Review: 'Fear Effect Sedna' (Switch)

Screenshot from 'Fear Effect Sedna'. Screenshot from 'Fear Effect Sedna'. SUSHEE

I never played either of the original Fear Effect games on PlayStation, so I had no real expectations going into Fear Effect Sedna. This ancient franchise was revived by a third party developer through Kickstarter, with the blessing of IP owners Square Enix. I had no real optimism or pessimism about what the game would be, which ultimately turned out to be a good thing; if I had been a big fan of the franchise, I'm sure I would have been gutted by what turned out to be a scattershot game that doesn't pay enough attention to the details.

Sedna brings back veteran characters Hana, Rain and Deke for another mission, without explaining much about their past adventures to players, even though the original game came out a whopping eighteen years ago. They are offered a large amount of money to complete a mercenary mission, but things quickly become more complicated than they seem as foreign governments start getting involved and new, more mad science-y developments unfold. It's pretty run-of-the-mill, in all honesty, but not to a degree that it brings the experience down. I enjoyed the cutscenes to a certain degree; the repartee was a bit forced and clichéd, but it's hard to deny that they're still a bit fun.

The gameplay is... a lot of things, depending on the moment. The whole game is played from an isometric top-down perspective. Sometimes it's a stealth game, sometimes it's a shooter, sometimes it's a puzzler, and it can also be a tactical game if you feel like it. You can also play as multiple characters at once, switching between controlling one or the other; whoever you aren't controlling will either stand still or act on autopilot, whichever you choose. There's nothing wrong with varied gameplay, but the more genres you tackle, the greater chance that one of them will go wrong - and unfortunately, in this case, almost everything has suffered from this overambition.

The stealth sections seem alright at first - you crouch to enter stealth mode, and you'll be able to see the vision cones of anyone who could catch you. This has a few problems, though. First off, most levels are covered in darkness, and this obscures vision cones as well; this means that you'll often have guards coming out of literally nowhere to catch you, which is just as fun as it sounds. On top of that, you sometimes have to stealth with multiple characters at once, and when they lag several feet behind you, precision stealth becomes nearly impossible. You either have to do the stealth section multiple times, or use my preferred strategy: sacrifice one character, then sneak past with the other while all the guards in the world are distracted. It works like a charm, but you don't exactly feel accomplished for it.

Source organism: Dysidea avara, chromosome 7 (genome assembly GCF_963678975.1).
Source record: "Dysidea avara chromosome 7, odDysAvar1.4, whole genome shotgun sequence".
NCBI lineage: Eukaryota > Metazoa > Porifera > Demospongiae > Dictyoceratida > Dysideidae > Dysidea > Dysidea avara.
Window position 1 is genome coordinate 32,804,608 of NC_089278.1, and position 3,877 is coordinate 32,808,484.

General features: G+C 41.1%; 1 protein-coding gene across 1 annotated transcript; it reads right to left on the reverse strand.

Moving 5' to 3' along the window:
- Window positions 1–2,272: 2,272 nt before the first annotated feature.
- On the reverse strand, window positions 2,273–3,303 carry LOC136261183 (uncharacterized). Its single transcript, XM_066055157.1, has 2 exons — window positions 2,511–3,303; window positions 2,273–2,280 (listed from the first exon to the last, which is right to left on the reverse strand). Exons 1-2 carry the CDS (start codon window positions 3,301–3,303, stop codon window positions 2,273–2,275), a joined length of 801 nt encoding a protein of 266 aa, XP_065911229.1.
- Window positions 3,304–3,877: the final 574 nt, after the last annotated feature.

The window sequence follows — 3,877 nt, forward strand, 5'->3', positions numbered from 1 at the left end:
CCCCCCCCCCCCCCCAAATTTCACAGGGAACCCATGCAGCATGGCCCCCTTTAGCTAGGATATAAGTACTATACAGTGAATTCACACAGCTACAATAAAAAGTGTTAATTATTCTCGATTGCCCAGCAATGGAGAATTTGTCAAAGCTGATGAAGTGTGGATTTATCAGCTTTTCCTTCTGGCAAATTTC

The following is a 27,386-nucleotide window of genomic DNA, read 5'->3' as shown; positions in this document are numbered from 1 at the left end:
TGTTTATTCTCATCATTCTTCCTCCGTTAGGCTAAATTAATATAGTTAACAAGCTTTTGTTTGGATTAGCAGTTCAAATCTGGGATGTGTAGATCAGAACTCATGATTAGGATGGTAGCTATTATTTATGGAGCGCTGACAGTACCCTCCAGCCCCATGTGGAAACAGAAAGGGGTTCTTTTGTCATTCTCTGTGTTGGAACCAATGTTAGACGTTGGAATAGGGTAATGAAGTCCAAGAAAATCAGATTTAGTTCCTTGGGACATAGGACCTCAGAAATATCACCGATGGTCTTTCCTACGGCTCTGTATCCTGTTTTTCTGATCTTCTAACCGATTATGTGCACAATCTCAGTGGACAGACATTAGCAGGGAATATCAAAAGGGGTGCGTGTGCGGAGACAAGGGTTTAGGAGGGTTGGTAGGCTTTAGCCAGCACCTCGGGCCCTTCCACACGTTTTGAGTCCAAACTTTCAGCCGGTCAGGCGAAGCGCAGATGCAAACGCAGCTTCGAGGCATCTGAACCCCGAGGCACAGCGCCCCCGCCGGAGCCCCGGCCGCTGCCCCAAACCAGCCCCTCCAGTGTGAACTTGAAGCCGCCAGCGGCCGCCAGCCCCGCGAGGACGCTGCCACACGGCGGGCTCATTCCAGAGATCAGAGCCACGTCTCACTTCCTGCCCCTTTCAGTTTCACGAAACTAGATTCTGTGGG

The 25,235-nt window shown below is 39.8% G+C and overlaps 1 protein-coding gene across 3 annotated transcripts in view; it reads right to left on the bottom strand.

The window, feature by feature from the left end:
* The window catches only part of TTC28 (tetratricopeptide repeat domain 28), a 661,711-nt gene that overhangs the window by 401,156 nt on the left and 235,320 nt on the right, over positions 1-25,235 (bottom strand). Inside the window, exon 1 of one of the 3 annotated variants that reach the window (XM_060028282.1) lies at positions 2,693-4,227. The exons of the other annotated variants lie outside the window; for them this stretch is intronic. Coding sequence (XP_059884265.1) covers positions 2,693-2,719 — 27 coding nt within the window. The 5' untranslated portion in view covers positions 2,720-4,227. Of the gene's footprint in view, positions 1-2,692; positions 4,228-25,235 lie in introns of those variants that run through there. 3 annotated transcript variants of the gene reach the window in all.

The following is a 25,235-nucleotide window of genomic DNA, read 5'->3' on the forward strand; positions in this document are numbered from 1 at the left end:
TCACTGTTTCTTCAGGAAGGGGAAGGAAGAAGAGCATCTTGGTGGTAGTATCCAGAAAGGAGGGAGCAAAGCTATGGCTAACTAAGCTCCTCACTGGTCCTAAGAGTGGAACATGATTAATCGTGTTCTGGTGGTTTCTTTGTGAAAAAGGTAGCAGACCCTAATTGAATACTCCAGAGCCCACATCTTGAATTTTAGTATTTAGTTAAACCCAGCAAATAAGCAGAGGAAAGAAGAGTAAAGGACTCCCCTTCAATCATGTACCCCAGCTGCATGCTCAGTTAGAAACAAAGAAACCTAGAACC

The shooting isn't much better. It's effectively a strategy game whenever shooting comes around, as your options are limited to shooting, healing, hiding behind cover or switching characters; you can't even really affect how well you shoot. By pressing the - button, you can enter tactical mode, allowing you to plan out up to three moves per character ahead of time. Maybe I'm just terrible, but I was never able to strategize very effectively; whenever I popped out to shoot, my character would stand still and shoot an enemy until they were dead, absorbing bullets from all directions in the meantime. I had to tank every single battle because I couldn't get my character to shoot without taking tons of bullets. It didn't help that I never figured out how to dodge-roll while in tactical mode.

So both shooting and stealth are kind of a mess. The puzzles, at least, were pretty fun in my experience. They usually involve a combination of exploring the environment and applying some simple logic, and while they're not horribly difficult, they're not so simple as to be a cakewalk either. There are also some fun sequences that aren't stealth or shooting, like when you have to play the part of a waiter at a party, overhearing critical information without blowing your cover. Honestly, that was probably my favorite part of the game, which isn't too high of a bar to meet.

Through it all, there is a Fear mechanic that tracks how nervous or stable your character is. As your character becomes more fearful (usually when their health is low), they end up doing more damage, but they can also die more easily. I completely forgot that this was in the game, though, as it never seemed to make a difference. Honestly, it feels like a lot of the game's mechanics end up being inconsequential because they never really come into use. That's sort of the sad tale of Fear Effect Sedna.

The presentation is fine, I suppose. It uses a cel-shaded visual style that isn't very ambitious, and it looks a bit cheap - though considering the game was funded through a Kickstarter, it probably had to be cheap. The game's sound is fine, though not too memorable. The voice acting is not exceptional, with some competent characters and others who have outright laughable accents. The game's presentation isn't doing the game any favors, but it's not really outright terrible.

Overall, the developers of Fear Effect Sedna bit off more than they could chew. They decided to take the series in a new direction, apparently abandoning the gameplay style of the original games, and unfortunately their gambit did not pay off. They failed to sweat the details, and most of the gameplay suffers as a result. I hate to rag on a game because I know the developers have plenty of respect for the franchise.  But with so many great indie games on the Switch, I can't think of a good reason to recommend this one.

Final score: 5.5 out of 10

A copy of this game was provided for the purpose of review.

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